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Here’s the view looking back at the park.

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This funky pineapple fountain adorned the center of the park.

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By now it was late afternoon and we were tired from all the walking we’d done, so we got in the car and drove around the southern part of the Charleston peninsula, taking in the narrow cobblestone roads and historic homes.

On Wednesday, we got up and used the gym that was free with our hotel stay. We’d expected the “gym” to be a small exercise room at the hotel, but it was actually a full offsite fitness center where we could show our room key to get in for free. It was a little bit of a drive but they had an impressive array of equipment and a class going on that we were welcome to join.

Our big activity of the day was visiting Drayton Hall. Drayton Hall is on of the major plantations in the Charleston area. The house is the oldest preserved plantation house in the US that is open to the public. The Drayton family used the house as a vacation property until the 1970s. They finally decided that the upkeep was too costly and turned the property over to a preservation society. Today the Draytons still return for Thanksgiving but otherwise the house is unoccupied.

Our tour started with a 45-minute program called “Connections” that described the life of the plantation’s slaves. Many of the plantations in the area produced rice. This plantation was one of a series of plantations owned by the Drayton family and was used more as a place to test new ideas than for full-scale rice production. The presentation detailed the horrifying conditions that slaves were forced to endure on the trip from Africa to America. In some cases, the conditions were so abysmal that fewer than half of the people who started the voyage survived.

The plantation was run on a task-based system. Each slave was assigned a task to complete for the day. Once his or her task was completed, the slave was free to spend time on personal ventures, such as planting small gardens for supplemental food. All the slaves lived in a set of huts set apart from the mansion. These buildings were originally thatched huts, as that was what the African slaves knew how to build. Later, they were replaced with wooden structures.

The mansion tour itself was very different than what we’d expected. Instead of being a fully furnished building, it was completely empty. The caretakers of the building have chosen not to have a climate control system installed, so they had to remove the furniture to preserve it. Rather than focusing on the family and their life at the plantation, much of the tour focused on the architecture of the house.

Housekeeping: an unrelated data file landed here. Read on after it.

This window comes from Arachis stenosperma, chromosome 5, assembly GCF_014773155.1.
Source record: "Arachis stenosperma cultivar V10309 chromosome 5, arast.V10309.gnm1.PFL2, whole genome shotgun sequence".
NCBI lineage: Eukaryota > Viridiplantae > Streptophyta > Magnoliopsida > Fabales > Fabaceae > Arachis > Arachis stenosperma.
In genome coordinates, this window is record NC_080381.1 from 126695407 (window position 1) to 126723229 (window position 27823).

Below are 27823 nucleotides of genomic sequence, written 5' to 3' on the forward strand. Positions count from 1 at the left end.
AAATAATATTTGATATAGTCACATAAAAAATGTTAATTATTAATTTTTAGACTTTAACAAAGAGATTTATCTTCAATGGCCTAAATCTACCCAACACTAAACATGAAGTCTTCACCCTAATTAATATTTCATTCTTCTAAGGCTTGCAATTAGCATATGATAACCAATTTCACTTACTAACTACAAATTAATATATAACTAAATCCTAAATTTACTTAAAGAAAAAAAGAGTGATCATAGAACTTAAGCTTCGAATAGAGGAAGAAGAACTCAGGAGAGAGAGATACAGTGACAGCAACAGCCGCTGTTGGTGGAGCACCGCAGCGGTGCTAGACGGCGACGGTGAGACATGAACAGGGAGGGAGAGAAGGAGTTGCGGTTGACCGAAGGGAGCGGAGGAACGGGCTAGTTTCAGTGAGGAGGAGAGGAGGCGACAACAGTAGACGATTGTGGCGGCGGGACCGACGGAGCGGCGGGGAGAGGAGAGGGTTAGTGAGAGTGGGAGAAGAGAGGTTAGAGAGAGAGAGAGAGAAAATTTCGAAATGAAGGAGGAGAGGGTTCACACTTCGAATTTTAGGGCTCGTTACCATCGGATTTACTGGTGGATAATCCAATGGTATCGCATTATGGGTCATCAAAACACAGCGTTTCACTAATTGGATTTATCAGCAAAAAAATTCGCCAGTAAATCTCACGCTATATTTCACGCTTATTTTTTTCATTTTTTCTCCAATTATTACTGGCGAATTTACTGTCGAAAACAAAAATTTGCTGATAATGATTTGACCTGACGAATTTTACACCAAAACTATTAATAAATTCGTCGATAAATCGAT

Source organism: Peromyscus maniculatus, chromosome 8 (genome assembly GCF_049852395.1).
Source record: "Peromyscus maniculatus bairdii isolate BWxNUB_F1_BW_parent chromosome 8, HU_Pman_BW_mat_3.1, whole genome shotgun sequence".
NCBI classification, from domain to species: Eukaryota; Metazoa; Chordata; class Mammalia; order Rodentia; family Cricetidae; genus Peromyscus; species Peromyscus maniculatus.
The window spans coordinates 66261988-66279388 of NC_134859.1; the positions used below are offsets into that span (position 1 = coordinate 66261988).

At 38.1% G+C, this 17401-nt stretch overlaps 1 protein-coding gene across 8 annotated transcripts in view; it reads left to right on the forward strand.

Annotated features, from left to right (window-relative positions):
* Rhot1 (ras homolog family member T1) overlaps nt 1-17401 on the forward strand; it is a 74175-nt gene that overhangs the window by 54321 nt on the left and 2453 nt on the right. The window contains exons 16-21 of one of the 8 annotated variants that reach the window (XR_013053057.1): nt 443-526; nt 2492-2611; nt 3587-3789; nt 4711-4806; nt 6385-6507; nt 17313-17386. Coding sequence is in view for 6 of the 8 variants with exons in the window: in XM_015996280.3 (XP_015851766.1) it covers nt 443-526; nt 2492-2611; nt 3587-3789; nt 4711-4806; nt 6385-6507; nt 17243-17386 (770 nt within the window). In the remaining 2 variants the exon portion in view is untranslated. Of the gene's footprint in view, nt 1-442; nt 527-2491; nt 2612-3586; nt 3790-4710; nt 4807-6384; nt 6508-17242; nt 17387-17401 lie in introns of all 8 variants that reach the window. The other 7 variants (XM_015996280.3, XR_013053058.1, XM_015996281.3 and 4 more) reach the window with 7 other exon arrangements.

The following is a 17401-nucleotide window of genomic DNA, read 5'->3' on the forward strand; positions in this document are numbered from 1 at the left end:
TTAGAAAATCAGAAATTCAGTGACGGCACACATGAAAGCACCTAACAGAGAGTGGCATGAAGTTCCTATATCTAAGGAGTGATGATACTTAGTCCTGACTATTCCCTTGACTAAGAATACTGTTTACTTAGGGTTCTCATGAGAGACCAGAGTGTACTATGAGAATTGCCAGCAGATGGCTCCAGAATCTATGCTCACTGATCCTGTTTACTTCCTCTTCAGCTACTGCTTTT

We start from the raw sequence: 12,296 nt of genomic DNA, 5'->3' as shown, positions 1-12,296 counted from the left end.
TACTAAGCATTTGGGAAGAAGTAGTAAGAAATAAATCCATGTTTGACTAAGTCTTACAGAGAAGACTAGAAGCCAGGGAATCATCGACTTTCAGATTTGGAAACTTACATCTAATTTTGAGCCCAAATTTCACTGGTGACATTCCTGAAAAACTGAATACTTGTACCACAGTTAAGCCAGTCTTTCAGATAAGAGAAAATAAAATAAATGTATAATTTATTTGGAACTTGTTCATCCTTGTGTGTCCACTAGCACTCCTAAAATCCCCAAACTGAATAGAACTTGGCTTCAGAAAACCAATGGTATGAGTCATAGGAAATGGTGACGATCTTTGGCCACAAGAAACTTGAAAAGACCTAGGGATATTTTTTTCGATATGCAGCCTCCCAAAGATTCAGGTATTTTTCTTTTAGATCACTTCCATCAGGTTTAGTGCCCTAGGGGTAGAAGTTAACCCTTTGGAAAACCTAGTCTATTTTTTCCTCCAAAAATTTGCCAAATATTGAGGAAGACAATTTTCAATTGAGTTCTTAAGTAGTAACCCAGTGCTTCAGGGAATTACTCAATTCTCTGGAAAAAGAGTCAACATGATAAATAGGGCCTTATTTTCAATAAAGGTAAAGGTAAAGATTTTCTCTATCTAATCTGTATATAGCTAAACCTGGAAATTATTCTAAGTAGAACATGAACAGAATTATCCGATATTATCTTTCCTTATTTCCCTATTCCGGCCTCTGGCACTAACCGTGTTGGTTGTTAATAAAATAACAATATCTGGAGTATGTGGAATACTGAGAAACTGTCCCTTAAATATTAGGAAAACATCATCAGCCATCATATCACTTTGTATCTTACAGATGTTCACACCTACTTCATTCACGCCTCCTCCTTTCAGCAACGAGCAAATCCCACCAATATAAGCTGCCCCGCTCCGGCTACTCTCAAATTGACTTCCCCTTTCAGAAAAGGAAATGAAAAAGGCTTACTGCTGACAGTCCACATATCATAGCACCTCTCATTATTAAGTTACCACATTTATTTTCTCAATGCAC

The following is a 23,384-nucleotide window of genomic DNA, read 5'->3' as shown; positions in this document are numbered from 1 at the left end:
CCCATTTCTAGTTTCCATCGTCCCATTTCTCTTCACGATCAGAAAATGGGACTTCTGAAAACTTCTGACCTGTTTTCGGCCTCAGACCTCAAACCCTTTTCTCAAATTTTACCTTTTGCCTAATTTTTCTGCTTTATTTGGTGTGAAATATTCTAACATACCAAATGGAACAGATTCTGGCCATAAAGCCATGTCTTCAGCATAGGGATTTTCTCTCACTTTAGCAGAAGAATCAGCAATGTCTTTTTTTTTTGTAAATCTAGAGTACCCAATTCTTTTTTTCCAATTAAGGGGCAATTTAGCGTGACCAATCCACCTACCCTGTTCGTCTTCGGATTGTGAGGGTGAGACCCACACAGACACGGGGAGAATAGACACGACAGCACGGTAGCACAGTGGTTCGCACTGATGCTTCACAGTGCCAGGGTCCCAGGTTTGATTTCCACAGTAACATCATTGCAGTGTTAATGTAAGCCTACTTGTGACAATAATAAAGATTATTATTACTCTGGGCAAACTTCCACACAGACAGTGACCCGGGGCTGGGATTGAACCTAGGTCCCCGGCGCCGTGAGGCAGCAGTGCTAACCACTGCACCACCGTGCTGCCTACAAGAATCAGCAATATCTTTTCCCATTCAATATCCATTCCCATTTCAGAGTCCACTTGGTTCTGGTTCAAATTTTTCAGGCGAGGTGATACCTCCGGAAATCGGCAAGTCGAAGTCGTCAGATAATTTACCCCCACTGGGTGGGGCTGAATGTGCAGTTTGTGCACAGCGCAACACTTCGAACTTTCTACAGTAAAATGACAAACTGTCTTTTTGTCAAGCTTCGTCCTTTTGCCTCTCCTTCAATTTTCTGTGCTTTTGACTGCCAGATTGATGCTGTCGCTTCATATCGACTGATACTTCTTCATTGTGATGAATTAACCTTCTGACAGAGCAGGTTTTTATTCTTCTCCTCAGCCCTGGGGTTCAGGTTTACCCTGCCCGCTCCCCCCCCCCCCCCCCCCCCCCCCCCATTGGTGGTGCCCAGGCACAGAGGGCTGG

The symmetry of the building was very important as you can see from the front of the building.

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Looking off the front porch, there is a reflecting pool.

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Inside the house were elaborate plaster ceilings, the originals of which were all hand crafted.

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The original fireplace mantels were not done with marble because of the cost of procuring that material.

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There were several quirky features in the house including doors that didn’t open (and never had) that served only to make a room symmetrical, and a tiny spiral staircase that allowed servants to access the two main floors from the basement area.

Looking off the back porch was a large expanse of lawn sloping towards the Ashley River.

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Here’s the back of the house.

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And the front of the house from the reflecting pool.

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We took the marsh walk past some old rice fields and then took a couple more photos of the house on our way back to the car.

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That evening, we used a Dining Dough coupon that we’d gotten at a timeshare presentation awhile ago, and we went to the Swamp Fox restaurant. The restaurant was in a hotel and was nearly empty. The food did not disappoint, though. Dinner started with a cheese spread and crostinis followed by delicious warm bread and butter. For the main course, Sarah had crab cakes and Brian had lamb in a really yummy sauce. There was also mac ‘n cheese, Carolina red rice, and pepper jack grits. Needless to say, we were stuffed by the time we left.

Tomorrow, on to Myrtle Beach.